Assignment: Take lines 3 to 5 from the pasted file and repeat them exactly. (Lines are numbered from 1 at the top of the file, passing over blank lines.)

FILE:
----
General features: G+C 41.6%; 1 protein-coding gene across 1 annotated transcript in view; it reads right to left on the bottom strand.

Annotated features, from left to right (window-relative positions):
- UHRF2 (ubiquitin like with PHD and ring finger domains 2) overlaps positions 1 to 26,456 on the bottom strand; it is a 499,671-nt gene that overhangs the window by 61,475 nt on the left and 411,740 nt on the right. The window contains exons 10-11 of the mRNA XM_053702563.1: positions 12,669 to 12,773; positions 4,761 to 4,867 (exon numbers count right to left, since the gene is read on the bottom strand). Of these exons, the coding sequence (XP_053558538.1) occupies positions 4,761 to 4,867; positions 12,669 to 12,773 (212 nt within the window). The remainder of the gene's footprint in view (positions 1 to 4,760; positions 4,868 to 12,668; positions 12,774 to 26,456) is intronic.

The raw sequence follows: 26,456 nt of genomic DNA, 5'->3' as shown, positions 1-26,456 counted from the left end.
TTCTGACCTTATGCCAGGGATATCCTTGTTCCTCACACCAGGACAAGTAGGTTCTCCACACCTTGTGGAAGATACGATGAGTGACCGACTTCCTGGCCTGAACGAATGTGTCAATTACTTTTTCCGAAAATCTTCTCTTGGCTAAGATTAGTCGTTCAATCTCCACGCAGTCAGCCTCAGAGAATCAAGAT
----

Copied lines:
- UHRF2 (ubiquitin like with PHD and ring finger domains 2) overlaps positions 1 to 26,456 on the bottom strand; it is a 499,671-nt gene that overhangs the window by 61,475 nt on the left and 411,740 nt on the right. The window contains exons 10-11 of the mRNA XM_053702563.1: positions 12,669 to 12,773; positions 4,761 to 4,867 (exon numbers count right to left, since the gene is read on the bottom strand). Of these exons, the coding sequence (XP_053558538.1) occupies positions 4,761 to 4,867; positions 12,669 to 12,773 (212 nt within the window). The remainder of the gene's footprint in view (positions 1 to 4,760; positions 4,868 to 12,668; positions 12,774 to 26,456) is intronic.

The raw sequence follows: 26,456 nt of genomic DNA, 5'->3' as shown, positions 1-26,456 counted from the left end.
TTCTGACCTTATGCCAGGGATATCCTTGTTCCTCACACCAGGACAAGTAGGTTCTCCACACCTTGTGGAAGATACGATGAGTGACCGACTTCCTGGCCTGAACGAATGTGTCAATTACTTTTTCCGAAAATCTTCTCTTGGCTAAGATTAGTCGTTCAATCTCCACGCAGTCAGCCTCAGAGAATCAAGAT